The United Nations-sponsored convention to protect the world’s migrant workers and their families will open its first committee meeting today in Geneva, beginning its work by electing members, setting up rules of procedure and developing an agenda for the years ahead.
The five-day meeting is also likely to discuss the ways in which the convention will cooperate with the UN, its various agencies and other international organizations as it tries to help the millions of migrant workers around the world.
The International Convention on the Protection of the Rights of All Migrant Workers and Members of their Families came into force on 1 July last year and has now been ratified by 25 countries. It aims to establish a set of binding standards for the treatment and human rights of migrant workers and work to end their exploitation.
The UN estimates that 150 million migrants – including migrant workers, refugees, asylum-seekers and permanent immigrants – live and work in a country other than that of their birth or citizenship.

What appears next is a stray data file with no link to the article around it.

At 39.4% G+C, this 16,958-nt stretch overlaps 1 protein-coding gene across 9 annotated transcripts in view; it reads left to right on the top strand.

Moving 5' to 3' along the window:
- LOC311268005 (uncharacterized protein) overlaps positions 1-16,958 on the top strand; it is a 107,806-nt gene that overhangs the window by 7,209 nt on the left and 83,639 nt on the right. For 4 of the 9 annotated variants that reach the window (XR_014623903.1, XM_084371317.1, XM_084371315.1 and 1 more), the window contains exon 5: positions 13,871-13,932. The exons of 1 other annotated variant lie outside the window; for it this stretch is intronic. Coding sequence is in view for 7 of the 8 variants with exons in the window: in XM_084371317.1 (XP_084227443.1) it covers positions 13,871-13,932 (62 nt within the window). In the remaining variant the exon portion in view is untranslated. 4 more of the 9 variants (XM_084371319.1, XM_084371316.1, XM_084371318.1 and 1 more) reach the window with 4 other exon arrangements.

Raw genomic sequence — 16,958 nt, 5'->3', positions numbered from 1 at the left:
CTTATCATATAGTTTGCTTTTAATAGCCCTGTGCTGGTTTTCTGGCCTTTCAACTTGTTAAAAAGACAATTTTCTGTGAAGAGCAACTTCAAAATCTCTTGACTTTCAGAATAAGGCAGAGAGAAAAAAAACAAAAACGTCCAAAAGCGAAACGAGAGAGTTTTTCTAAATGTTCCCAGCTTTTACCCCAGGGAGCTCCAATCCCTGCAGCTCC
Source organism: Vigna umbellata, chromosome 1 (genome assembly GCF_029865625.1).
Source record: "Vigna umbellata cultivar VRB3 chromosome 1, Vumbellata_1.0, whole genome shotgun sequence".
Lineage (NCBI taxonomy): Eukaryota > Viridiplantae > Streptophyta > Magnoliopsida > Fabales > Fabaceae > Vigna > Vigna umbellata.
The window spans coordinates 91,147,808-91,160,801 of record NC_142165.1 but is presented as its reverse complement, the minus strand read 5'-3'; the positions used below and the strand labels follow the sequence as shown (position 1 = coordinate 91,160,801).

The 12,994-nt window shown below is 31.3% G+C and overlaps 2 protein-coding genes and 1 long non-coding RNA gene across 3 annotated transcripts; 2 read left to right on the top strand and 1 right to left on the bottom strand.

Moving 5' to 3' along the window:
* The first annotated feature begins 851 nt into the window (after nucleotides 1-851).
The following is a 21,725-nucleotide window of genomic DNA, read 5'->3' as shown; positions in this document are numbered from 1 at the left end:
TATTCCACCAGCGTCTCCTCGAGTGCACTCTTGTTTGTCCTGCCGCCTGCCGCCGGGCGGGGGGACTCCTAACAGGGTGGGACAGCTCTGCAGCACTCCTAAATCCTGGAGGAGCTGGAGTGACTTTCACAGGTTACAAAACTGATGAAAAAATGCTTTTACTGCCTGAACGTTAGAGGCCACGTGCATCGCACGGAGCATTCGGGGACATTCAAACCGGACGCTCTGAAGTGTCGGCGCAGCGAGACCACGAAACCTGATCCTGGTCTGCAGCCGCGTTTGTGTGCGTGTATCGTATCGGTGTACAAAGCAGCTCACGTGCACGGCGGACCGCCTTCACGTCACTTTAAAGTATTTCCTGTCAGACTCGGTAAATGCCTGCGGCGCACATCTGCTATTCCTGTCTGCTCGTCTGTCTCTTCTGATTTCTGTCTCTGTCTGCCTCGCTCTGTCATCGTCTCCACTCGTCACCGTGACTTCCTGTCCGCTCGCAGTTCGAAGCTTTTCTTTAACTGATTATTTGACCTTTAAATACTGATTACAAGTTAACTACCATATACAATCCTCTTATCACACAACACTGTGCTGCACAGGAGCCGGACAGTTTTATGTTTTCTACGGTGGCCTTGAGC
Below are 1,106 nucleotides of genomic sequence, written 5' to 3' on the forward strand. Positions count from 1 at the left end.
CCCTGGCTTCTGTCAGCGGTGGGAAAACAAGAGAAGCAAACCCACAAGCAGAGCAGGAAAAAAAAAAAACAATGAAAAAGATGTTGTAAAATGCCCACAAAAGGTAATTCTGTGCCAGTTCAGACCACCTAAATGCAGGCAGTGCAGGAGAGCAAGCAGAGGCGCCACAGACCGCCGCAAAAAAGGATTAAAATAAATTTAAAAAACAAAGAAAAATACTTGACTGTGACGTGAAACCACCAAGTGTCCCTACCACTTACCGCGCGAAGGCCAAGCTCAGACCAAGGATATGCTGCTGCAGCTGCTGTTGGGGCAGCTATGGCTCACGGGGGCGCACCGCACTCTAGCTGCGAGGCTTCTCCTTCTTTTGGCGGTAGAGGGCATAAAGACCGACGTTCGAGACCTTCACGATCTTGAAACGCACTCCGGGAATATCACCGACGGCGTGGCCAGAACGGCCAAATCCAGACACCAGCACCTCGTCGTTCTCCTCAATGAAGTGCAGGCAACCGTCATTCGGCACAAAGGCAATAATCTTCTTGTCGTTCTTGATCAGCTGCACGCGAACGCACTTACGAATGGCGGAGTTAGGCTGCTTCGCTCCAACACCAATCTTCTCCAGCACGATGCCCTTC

The Convention’s Committee – which will today elect a chairperson, vice-chairperson and rapporteur – was set up to monitor States parties’ compliance with their obligations under the treaty.
The nations that have ratified or acceded to the treaty so far are: Azerbaijan, Belize, Bolivia, Bosnia and Herzegovina, Burkina Faso, Cape Verde, Colombia, Ecuador, Egypt, El Salvador, Ghana, Guatemala, Guinea, Kyrgyzstan, Mali, Mexico, Morocco, Philippines, Senegal, Seychelles, Sri Lanka, Tajikistan, Timor Leste, Uganda and Uruguay.